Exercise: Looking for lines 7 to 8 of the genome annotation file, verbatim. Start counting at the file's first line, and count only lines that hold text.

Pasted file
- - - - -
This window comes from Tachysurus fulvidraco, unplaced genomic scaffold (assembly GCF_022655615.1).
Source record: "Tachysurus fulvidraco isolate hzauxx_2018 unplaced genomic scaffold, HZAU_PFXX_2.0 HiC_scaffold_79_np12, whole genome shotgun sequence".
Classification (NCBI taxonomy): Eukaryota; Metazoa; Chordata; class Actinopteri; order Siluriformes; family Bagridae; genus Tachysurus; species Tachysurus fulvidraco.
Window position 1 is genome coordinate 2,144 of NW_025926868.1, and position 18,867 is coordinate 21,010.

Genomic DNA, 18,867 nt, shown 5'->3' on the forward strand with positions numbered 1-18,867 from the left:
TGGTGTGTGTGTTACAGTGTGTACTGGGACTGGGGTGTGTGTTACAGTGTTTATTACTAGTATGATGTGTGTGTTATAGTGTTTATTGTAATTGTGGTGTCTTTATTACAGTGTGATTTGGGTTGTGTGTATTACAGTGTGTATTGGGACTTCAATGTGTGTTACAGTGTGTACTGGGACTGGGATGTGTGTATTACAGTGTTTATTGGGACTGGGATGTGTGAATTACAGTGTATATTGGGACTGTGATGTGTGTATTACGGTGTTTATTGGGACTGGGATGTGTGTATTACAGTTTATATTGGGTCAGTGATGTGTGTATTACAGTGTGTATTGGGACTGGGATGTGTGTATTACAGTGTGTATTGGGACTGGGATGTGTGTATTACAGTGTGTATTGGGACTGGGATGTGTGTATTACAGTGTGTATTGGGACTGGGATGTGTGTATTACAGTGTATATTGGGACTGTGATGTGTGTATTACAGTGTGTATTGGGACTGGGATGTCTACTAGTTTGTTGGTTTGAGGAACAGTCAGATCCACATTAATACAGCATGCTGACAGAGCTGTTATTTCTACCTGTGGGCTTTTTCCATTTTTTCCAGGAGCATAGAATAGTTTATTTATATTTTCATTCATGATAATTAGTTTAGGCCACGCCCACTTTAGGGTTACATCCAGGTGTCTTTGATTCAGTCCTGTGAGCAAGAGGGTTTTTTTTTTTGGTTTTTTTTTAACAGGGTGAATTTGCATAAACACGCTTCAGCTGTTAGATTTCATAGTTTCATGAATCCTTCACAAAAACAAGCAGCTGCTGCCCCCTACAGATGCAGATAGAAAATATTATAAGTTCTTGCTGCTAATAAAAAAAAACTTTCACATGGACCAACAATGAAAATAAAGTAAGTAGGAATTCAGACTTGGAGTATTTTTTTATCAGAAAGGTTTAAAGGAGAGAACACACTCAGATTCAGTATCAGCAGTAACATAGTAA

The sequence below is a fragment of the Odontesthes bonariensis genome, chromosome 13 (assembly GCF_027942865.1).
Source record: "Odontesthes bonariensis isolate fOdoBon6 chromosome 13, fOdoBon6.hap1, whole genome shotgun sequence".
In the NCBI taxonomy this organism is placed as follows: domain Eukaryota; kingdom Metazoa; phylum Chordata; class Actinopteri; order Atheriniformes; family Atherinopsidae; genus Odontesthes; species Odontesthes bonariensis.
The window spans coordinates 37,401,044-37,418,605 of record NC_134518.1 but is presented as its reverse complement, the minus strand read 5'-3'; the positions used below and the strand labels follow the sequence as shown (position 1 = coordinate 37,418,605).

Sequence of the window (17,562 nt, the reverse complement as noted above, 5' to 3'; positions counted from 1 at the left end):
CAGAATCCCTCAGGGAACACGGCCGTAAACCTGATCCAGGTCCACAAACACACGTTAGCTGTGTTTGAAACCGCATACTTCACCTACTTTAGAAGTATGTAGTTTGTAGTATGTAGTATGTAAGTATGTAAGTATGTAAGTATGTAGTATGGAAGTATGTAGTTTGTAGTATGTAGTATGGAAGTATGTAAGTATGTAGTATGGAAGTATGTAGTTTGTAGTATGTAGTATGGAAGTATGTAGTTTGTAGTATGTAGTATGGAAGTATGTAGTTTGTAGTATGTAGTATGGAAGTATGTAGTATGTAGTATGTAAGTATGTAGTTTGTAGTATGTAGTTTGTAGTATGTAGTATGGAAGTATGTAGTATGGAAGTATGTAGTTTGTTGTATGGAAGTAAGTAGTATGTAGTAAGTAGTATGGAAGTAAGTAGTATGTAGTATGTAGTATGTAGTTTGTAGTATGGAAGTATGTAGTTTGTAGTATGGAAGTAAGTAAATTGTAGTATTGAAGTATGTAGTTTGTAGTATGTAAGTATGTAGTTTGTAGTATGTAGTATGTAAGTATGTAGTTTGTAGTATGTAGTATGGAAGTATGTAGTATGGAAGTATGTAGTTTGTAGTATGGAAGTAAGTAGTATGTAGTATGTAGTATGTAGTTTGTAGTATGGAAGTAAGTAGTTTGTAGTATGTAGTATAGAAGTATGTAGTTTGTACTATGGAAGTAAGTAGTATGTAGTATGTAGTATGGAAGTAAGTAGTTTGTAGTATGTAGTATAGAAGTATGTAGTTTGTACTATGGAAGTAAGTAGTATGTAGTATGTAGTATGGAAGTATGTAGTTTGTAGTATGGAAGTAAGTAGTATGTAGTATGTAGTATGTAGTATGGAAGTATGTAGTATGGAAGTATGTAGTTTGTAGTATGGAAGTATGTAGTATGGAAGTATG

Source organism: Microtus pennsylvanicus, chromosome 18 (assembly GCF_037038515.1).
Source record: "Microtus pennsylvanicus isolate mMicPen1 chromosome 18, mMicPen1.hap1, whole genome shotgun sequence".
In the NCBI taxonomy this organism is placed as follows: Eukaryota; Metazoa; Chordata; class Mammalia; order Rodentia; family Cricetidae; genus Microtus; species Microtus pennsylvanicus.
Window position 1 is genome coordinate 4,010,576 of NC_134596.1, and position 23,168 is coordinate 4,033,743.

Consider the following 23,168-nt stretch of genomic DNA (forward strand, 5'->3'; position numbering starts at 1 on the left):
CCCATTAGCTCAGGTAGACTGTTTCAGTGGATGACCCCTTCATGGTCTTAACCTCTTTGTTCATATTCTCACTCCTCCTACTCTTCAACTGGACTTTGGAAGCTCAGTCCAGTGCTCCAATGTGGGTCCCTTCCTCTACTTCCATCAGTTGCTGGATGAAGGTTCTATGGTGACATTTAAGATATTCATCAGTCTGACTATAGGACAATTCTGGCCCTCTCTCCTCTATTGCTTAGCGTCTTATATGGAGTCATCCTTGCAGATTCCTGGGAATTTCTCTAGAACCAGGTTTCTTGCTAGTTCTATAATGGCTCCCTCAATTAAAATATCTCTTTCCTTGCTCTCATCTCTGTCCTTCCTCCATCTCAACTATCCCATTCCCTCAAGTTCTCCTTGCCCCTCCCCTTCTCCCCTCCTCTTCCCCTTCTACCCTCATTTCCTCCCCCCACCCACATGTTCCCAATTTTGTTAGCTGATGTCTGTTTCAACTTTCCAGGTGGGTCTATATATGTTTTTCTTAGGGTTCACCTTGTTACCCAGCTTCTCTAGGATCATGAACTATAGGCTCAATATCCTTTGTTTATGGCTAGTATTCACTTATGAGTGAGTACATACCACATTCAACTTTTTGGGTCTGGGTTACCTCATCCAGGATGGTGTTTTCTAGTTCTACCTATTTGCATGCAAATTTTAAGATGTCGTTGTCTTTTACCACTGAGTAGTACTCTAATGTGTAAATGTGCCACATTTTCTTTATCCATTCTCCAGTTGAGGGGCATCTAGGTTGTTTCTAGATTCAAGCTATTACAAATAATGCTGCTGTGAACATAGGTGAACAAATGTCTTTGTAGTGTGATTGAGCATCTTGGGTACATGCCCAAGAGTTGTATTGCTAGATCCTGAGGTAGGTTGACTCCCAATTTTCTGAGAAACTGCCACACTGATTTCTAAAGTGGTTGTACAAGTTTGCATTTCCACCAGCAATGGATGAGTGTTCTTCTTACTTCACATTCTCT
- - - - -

The sequence below is a fragment of the Odontesthes bonariensis genome, chromosome 13 (assembly GCF_027942865.1).
Source record: "Odontesthes bonariensis isolate fOdoBon6 chromosome 13, fOdoBon6.hap1, whole genome shotgun sequence".